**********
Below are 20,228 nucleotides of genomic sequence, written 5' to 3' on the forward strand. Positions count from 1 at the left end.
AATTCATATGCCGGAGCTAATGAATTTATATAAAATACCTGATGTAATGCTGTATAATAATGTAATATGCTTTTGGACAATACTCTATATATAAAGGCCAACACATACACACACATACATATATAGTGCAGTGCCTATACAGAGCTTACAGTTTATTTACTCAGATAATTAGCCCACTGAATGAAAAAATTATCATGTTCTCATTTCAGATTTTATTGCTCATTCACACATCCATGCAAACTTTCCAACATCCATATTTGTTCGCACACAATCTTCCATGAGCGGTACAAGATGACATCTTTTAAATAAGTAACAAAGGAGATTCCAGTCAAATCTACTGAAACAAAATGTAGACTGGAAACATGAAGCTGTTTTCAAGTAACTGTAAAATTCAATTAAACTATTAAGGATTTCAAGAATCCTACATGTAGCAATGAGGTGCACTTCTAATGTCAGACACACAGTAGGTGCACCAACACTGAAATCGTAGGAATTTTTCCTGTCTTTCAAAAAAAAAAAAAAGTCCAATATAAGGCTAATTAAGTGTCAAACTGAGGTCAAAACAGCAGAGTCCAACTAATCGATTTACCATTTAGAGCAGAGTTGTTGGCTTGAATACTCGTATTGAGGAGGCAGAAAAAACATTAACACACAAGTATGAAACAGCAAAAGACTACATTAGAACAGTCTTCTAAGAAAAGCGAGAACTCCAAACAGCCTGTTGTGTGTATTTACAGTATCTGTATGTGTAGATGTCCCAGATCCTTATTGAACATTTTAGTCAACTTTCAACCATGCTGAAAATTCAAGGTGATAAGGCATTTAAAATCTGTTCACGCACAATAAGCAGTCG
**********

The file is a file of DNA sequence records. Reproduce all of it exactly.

Below are 20,228 nucleotides of genomic sequence, written 5' to 3' on the forward strand. Positions count from 1 at the left end.
AATTCATATGCCGGAGCTAATGAATTTATATAAAATACCTGATGTAATGCTGTATAATAATGTAATATGCTTTTGGACAATACTCTATATATAAAGGCCAACACATACACACACATACATATATAGTGCAGTGCCTATACAGAGCTTACAGTTTATTTACTCAGATAATTAGCCCACTGAATGAAAAAATTATCATGTTCTCATTTCAGATTTTATTGCTCATTCACACATCCATGCAAACTTTCCAACATCCATATTTGTTCGCACACAATCTTCCATGAGCGGTACAAGATGACATCTTTTAAATAAGTAACAAAGGAGATTCCAGTCAAATCTACTGAAACAAAATGTAGACTGGAAACATGAAGCTGTTTTCAAGTAACTGTAAAATTCAATTAAACTATTAAGGATTTCAAGAATCCTACATGTAGCAATGAGGTGCACTTCTAATGTCAGACACACAGTAGGTGCACCAACACTGAAATCGTAGGAATTTTTCCTGTCTTTCAAAAAAAAAAAAAAGTCCAATATAAGGCTAATTAAGTGTCAAACTGAGGTCAAAACAGCAGAGTCCAACTAATCGATTTACCATTTAGAGCAGAGTTGTTGGCTTGAATACTCGTATTGAGGAGGCAGAAAAAACATTAACACACAAGTATGAAACAGCAAAAGACTACATTAGAACAGTCTTCTAAGAAAAGCGAGAACTCCAAACAGCCTGTTGTGTGTATTTACAGTATCTGTATGTGTAGATGTCCCAGATCCTTATTGAACATTTTAGTCAACTTTCAACCATGCTGAAAATTCAAGGTGATAAGGCATTTAAAATCTGTTCACGCACAATAAGCAGTCG